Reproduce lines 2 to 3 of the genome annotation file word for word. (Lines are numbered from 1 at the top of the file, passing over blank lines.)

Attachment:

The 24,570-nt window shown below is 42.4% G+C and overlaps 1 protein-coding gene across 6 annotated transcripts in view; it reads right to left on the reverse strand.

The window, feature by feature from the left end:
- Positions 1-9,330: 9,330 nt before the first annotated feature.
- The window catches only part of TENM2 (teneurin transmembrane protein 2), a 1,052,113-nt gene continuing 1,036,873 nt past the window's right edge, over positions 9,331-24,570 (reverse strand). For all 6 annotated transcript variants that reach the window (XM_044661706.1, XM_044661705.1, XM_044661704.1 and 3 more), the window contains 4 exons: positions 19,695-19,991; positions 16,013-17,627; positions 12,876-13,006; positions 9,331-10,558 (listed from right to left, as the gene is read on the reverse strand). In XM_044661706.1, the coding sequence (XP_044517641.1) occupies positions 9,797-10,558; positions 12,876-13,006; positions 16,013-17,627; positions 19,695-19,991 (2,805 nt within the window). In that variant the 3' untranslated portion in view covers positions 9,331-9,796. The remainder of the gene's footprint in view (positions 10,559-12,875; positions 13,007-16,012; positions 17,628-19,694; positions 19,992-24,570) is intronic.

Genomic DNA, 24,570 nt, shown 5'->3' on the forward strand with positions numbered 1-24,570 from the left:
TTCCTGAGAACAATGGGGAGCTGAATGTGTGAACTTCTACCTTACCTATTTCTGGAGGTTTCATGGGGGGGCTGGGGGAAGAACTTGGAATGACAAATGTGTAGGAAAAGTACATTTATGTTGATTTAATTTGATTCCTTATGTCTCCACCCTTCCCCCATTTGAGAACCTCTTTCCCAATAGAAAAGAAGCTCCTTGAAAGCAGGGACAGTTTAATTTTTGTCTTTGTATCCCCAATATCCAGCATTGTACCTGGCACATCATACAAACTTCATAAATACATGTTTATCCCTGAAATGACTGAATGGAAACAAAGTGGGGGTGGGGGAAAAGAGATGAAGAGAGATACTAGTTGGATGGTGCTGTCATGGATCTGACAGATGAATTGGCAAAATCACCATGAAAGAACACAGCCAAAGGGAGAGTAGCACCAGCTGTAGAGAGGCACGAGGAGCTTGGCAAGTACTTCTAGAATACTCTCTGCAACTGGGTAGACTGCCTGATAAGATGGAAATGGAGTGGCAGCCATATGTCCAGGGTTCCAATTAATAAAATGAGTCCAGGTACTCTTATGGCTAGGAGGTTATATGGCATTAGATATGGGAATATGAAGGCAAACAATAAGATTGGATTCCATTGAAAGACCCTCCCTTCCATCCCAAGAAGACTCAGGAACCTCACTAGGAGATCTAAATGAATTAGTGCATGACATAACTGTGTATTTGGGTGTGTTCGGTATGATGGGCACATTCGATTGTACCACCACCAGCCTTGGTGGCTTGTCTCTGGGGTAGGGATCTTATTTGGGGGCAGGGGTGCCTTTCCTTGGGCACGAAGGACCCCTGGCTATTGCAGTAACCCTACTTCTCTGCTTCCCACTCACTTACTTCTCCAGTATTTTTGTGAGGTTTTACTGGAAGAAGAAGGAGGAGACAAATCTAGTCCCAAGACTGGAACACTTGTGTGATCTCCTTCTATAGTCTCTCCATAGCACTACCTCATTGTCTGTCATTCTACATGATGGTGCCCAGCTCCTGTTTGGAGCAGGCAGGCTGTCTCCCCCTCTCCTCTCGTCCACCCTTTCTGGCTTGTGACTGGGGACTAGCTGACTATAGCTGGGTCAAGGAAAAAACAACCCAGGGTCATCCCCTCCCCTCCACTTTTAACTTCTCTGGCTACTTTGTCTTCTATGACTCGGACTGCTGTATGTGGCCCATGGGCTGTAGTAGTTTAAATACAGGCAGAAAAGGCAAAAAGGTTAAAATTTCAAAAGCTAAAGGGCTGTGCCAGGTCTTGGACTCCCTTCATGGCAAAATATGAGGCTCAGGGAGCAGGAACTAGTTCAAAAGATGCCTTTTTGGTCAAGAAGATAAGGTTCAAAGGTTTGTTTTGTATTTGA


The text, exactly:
The window, feature by feature from the left end:
- Positions 1-9,330: 9,330 nt before the first annotated feature.